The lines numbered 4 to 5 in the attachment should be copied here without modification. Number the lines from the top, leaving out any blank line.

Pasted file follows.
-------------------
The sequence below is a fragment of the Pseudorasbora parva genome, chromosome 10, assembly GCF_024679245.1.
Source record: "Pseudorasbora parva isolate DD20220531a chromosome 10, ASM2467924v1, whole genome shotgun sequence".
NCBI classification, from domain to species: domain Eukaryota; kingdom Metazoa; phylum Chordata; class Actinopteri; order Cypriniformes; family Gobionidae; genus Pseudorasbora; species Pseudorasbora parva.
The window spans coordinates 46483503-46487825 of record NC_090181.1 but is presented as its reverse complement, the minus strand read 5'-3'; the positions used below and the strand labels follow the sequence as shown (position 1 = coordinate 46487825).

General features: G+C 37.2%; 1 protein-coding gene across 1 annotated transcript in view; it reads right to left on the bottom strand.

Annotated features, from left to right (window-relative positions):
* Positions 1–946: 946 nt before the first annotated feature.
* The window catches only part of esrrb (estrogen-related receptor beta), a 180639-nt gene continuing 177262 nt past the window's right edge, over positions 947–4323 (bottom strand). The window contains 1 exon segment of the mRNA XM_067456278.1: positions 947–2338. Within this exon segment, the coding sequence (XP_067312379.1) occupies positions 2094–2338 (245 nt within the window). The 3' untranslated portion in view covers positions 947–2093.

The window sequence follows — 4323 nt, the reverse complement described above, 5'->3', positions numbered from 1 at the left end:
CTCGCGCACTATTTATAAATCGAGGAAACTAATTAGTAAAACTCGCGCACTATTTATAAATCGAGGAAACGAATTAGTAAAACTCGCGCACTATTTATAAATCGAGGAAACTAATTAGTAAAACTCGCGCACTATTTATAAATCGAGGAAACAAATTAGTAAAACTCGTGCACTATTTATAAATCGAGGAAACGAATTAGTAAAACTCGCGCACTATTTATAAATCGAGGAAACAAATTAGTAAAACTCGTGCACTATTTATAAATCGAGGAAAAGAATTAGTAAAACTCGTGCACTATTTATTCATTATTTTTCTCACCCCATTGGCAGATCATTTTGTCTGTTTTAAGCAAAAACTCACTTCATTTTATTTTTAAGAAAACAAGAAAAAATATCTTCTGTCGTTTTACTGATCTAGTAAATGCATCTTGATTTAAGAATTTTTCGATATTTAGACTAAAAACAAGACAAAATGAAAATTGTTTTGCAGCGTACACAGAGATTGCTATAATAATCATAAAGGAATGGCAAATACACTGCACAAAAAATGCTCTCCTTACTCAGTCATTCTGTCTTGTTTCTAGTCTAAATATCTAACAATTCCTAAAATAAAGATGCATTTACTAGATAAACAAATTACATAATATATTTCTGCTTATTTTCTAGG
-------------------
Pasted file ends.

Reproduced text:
The window spans coordinates 46483503-46487825 of record NC_090181.1 but is presented as its reverse complement, the minus strand read 5'-3'; the positions used below and the strand labels follow the sequence as shown (position 1 = coordinate 46487825).

General features: G+C 37.2%; 1 protein-coding gene across 1 annotated transcript in view; it reads right to left on the bottom strand.